• 40 − 31 =
  • Highest level of surgical care for the south east of Melbourne
  • Comprehensive approach to the screening, prevention & management of breast cancer
  • Ensuring complete bowel health
  • Using state-of-the art techniques to ensure best outcomes at your utmost comfort
  • Surgical Management of Endocrine Disorders

Breast Biopsy

Breast biopsy is a procedure in which a small sample of breast tissue containing suspicious breast growth is removed and examined in the laboratory for the presence of cancer. It is indicated when abnormal findings are seen during mammography, ultrasound or MRI scans, or unusual changes are noticed in the nipple (dimpling skin, scaling or bloody discharge) or breast tissue (thickening or lumps).

The area of interest may be numbed to keep you comfortable. The procedure for conducting a breast biopsy depends on factors such as the size and location of the breast defect. The types of breast biopsy procedures include:

  • Fine-needle aspiration biopsy: Your doctor inserts a thin needle into the lump detected during a breast exam to draw a sample of fluid or cells.
  • Core needle biopsy: Your doctor inserts a needle guided by ultrasound or MRI to remove a sample of breast lump detected during a breast exam, ultrasound or mammogram. Several, grain-sized samples of the tissue are removed.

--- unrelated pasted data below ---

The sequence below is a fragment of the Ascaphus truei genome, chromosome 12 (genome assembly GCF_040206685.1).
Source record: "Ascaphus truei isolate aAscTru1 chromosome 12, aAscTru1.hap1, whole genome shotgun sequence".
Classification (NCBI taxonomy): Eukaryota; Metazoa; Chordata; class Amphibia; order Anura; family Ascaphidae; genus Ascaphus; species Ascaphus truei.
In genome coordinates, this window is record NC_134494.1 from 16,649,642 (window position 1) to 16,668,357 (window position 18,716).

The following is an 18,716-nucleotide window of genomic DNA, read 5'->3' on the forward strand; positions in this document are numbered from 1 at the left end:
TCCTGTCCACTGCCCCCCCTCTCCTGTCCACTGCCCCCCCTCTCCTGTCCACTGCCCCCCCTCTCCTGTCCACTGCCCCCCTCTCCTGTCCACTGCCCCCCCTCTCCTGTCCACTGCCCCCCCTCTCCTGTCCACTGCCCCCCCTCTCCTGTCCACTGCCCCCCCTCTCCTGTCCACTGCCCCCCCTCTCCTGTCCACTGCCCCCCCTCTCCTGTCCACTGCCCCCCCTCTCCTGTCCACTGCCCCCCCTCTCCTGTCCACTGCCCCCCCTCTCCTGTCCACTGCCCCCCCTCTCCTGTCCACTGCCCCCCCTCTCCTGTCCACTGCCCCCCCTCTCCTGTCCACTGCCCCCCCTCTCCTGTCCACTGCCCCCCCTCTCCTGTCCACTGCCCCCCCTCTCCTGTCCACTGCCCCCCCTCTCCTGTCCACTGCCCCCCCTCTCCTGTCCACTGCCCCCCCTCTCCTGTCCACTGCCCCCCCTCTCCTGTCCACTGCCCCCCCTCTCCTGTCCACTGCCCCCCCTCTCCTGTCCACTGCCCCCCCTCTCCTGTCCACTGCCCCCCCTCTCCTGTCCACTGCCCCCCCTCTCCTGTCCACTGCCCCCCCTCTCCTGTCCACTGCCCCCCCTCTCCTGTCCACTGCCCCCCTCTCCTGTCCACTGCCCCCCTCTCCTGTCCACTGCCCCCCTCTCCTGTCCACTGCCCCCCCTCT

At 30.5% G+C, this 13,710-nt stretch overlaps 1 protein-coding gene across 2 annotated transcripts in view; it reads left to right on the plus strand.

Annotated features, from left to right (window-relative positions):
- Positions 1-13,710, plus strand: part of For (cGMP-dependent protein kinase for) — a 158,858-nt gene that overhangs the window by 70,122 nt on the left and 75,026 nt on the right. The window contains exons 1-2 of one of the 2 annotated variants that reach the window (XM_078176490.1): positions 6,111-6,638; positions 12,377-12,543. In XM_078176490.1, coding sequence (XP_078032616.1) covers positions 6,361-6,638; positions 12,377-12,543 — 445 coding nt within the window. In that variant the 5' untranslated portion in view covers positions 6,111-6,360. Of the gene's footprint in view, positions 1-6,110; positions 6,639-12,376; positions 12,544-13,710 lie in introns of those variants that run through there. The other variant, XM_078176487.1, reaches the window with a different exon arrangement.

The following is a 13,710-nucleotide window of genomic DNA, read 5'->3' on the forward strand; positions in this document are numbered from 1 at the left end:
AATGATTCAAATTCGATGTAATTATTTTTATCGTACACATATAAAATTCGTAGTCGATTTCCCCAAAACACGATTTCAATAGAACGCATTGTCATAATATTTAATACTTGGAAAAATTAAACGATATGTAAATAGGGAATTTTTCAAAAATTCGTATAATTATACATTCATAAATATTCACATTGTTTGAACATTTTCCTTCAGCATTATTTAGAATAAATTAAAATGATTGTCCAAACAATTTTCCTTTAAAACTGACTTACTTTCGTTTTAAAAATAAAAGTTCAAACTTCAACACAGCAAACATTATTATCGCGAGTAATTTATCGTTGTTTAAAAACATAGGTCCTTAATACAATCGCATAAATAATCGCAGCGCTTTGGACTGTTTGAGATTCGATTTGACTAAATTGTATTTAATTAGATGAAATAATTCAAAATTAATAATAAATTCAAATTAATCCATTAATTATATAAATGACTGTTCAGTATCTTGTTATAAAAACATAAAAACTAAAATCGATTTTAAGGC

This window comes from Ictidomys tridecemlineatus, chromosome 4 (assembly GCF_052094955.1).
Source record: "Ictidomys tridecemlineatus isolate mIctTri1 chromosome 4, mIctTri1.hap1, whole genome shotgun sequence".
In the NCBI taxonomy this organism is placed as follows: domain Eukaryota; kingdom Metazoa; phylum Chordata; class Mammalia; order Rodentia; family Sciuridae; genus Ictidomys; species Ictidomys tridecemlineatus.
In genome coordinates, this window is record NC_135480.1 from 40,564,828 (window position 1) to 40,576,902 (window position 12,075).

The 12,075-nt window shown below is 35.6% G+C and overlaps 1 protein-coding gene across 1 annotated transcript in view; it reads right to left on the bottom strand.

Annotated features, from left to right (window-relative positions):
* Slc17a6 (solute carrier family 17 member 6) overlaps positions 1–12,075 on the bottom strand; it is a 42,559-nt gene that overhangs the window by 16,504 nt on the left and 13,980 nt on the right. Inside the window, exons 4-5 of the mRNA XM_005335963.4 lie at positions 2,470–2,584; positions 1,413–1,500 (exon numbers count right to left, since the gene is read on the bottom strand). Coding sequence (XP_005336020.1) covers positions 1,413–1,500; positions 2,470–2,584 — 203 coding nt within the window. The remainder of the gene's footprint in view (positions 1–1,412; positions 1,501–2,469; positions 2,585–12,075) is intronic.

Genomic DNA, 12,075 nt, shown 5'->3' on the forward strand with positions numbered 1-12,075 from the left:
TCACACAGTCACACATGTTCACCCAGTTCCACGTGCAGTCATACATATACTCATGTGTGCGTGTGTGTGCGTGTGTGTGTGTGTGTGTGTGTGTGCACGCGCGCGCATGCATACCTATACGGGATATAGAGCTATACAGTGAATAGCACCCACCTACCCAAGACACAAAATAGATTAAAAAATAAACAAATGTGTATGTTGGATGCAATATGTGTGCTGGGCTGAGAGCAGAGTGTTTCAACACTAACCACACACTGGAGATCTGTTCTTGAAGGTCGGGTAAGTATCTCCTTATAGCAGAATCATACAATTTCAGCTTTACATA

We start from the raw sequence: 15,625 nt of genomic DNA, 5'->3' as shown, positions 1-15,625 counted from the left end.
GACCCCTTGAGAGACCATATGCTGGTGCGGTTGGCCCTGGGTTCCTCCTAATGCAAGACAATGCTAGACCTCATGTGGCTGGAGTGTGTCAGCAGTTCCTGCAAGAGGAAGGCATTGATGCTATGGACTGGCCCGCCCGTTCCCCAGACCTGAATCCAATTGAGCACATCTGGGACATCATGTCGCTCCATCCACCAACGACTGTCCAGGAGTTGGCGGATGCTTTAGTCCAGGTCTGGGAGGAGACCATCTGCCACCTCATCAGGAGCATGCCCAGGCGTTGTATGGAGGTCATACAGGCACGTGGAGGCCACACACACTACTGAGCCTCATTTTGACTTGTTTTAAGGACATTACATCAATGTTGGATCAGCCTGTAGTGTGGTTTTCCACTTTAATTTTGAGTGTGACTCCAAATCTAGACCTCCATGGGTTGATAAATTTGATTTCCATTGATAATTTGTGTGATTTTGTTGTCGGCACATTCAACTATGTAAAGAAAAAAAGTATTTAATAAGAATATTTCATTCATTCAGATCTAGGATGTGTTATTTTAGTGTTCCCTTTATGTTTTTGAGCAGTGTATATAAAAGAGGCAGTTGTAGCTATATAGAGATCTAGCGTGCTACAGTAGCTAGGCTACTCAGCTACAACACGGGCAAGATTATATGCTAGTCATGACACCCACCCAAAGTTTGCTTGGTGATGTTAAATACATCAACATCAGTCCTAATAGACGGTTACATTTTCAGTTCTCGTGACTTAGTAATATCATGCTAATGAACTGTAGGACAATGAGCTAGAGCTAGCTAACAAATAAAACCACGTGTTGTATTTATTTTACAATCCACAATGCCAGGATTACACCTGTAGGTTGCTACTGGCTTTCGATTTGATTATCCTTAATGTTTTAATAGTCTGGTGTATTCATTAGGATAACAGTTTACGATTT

• Stereotactic biopsy: A mammogram is used to identify the location of the suspicious areas within the breast. Your doctor makes a small incision and removes several samples of tissue through a needle or vacuum-powered probe.
  • Ultrasound-guided core needle biopsy: This type of biopsy is done under the guidance of ultrasound. Your doctor locates the mass by holding the ultrasound device against your breast. A small incision is made and a needle is inserted to remove several samples of tissue.
  • MRI-guided core needle biopsy: Your doctor makes a small incision into your breast under the guidance of MRI to insert a core needle for collecting samples of tissue.
  • Surgical biopsy: Your doctor surgically removes a part or entire breast lump under intravenous or local anaesthesia.

The collected tissue is then forwarded to the pathologist for microscopic analysis. The pathology report will tell if you have breast cancer or not, if the lump is benign or cancerous and the type of breast cancer. Based on the results, your doctor will discuss a suitable treatment plan to treat and manage the breast cancer.

Conditions and Management

For information about Breast cancer or other related breast issues click on the links below:

Investigative Procedures

Useful Links

  • Jessie McPherson Private Hospital
  • MonashHealth
  • St John of God Health Care
  • Monash University
  • Royal Australasian College of Surgeons
  • Valley Private Hospital
  • West Gippsland Healthcare Group